About the NIDUS study

COVID-19 Update

Due to the developing coronavirus risk we have changed how we are delivering NIDUS. Our NIDUS-family intervention is open for recruitment and will be delivered over the phone or via video call. 

Most people with dementia want to remain living in their own homes for as long as possible. One way this can be done is through visits by paid home carers. However, Alzheimer Society’s Fix Dementia Care campaign found that only 2% of people affected by dementia believe home care workers had sufficient dementia training. This lack of training often causes breakdowns in these relationships, severely affecting the care of the person with dementia.

Family carers may also be able to support people with dementia to live at home for longer. However, problems with behaviour and communication can often cause family carers a great deal of stress. Increased carer stress and worries about safety often lead to the decision to move the person with dementia into a care home.

This Alzheimer’s Society funded Centre of Excellence will develop and test evidence based training and support programmes to help family (NIDUS-family) and paid home carers (NIDUS-professional) to provide high quality care to people living with dementia. These programmes have been co-developed with family carers, people living with dementia, home carers and health professionals to ensure the needs of people living with and affected by dementia are incorporated. You can read more about the study on the Alzheimer’s Society website.

For more information on the programmes please click on the boxes below:

What will this research address?

The researchers aim to understand how to help both family and home carers to best care for a person with dementia at home. This includes understanding how to address challenging behaviours that can increase family carer stress and affect relationships. They will also find ways to help home carers to improve the quality of care that they provide.

How will this improve dementia care?

Most people with dementia want to live in their own homes as long as possible. To help them to do this, a programme of care that is centred on the person with dementia and that addresses their needs is essential.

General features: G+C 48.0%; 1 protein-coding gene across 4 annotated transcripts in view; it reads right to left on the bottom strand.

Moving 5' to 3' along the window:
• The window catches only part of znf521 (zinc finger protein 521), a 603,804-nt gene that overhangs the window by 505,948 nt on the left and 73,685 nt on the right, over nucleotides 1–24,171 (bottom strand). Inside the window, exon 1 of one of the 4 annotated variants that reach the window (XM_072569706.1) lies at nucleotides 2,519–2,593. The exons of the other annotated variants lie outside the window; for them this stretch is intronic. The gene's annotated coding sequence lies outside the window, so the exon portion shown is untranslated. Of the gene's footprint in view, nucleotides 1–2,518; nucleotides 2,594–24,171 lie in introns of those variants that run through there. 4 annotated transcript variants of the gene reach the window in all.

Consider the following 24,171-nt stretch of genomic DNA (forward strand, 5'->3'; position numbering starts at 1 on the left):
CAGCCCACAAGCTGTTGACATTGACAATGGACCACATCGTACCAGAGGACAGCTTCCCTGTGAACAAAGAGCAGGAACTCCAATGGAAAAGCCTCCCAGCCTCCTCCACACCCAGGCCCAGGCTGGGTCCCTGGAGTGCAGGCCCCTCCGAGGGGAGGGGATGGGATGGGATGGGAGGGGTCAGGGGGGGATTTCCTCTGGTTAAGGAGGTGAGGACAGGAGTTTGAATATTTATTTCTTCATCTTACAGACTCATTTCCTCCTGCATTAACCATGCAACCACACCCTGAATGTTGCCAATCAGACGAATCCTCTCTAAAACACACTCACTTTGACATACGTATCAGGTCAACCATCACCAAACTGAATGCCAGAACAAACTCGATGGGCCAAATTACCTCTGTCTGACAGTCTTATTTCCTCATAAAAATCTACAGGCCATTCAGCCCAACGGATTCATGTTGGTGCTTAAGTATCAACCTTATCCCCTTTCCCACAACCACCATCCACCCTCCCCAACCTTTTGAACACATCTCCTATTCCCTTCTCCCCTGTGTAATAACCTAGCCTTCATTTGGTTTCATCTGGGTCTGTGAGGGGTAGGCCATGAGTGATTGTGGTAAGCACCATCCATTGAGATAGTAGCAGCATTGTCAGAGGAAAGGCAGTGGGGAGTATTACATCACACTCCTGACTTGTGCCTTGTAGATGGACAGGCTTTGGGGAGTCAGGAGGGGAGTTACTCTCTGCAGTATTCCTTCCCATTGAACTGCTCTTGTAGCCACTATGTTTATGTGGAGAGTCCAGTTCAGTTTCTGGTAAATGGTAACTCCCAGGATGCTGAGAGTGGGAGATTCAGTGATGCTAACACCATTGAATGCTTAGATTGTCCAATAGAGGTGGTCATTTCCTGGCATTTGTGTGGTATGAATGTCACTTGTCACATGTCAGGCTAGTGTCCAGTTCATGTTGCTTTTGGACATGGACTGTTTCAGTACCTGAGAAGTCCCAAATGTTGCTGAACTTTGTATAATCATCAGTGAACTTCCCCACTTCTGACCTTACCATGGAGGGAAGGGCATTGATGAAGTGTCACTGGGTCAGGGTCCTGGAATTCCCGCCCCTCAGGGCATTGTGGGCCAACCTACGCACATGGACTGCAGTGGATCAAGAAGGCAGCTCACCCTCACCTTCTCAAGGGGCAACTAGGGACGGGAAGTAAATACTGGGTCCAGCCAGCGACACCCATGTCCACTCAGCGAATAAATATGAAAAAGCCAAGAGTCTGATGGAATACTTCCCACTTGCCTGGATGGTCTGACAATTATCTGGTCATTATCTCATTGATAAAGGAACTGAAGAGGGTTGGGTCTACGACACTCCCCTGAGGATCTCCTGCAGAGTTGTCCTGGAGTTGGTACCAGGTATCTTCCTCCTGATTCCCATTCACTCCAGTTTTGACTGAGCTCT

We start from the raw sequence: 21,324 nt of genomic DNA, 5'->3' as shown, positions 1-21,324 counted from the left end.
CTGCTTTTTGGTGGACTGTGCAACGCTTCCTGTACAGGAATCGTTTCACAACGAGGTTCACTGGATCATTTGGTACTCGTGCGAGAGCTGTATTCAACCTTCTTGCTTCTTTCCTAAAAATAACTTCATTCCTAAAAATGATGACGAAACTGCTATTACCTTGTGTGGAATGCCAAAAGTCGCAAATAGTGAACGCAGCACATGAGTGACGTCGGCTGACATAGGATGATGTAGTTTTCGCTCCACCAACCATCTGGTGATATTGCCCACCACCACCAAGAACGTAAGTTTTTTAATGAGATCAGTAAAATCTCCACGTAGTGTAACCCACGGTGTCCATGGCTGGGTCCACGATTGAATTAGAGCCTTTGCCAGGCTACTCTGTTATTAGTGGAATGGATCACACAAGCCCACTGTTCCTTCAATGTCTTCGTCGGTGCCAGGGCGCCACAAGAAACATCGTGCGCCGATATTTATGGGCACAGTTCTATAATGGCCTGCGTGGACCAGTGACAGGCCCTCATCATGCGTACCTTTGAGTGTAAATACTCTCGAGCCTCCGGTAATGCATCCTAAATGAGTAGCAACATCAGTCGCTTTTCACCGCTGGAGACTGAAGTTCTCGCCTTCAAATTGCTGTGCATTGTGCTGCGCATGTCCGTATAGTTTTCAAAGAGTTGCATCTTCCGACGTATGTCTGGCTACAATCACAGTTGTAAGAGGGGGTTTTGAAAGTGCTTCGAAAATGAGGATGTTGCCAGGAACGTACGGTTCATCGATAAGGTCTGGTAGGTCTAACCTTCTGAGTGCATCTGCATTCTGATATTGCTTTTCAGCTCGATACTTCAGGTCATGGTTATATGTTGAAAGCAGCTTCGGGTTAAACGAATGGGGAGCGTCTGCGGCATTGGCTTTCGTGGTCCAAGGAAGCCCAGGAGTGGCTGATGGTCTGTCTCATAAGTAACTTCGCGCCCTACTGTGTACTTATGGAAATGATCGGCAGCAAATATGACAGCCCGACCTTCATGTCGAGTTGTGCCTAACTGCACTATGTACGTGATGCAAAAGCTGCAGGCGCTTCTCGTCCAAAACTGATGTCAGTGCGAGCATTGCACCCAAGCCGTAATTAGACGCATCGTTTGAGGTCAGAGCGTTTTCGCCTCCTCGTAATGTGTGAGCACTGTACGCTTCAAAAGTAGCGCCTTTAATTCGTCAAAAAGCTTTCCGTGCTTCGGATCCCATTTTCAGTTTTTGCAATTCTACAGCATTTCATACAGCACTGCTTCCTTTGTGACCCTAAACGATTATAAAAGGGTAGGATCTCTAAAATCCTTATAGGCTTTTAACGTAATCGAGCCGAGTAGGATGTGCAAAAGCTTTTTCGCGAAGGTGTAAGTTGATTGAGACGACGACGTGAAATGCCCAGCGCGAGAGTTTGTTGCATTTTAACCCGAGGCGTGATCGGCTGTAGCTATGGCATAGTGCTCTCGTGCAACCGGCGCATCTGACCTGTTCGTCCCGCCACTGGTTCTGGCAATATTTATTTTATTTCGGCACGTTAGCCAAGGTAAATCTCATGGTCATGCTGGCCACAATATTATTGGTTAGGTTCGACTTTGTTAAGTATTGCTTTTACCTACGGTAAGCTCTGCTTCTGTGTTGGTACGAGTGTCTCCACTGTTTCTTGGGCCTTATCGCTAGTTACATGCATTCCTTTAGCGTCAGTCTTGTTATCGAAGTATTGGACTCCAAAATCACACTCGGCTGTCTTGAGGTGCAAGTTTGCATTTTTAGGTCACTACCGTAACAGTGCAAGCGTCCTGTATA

We aim to test whether the programmes that we develop will enable paid home carers to receive much needed training in dementia care, help family carers to reduce stress and improve relationships and, enable people with dementia to remain independent at home for longer. If the programmes are effective, we also want to find out the best ways of getting them adopted into everyday practice.

Who is working on the project?

Led by Professor Claudia Cooper at UCL, the project is being run in close partnership with the University of Bradford; it is also working closely with Anglia Ruskin University, Kings College London, University of Exeter and the home care agencies SweetTree and Jewish Care. The project also includes international collaborators, with specialists from Canada (Professor Ken Rockwood) and Australia (Professor Briony Dow at the National Aging Research Institute (NARI)) adding their expertise.

For a full list of team members across both UCL and Bradford sites, visit our meet the team page.

What will the researchers do?

The project is split into different streams. Stream 1 is now complete and focused on building an evidence base and theoretical model. Researchers carried out systematic reviews of existing evidence, interviews with family carers, health and social care professionals, home carers and people living with dementia, and non-participant observations with home carers working with people living with dementia. The findings from Stream 1 have been used to produce the two programmes which we are currently finalising and testing: NIDUS-family (Stream 2) and NIDUS-professional (Stream 3). Stream 4 will commence in year 4 of the study; this work will focus on implementation and process evaluations.

NIDUS stream 4 diagram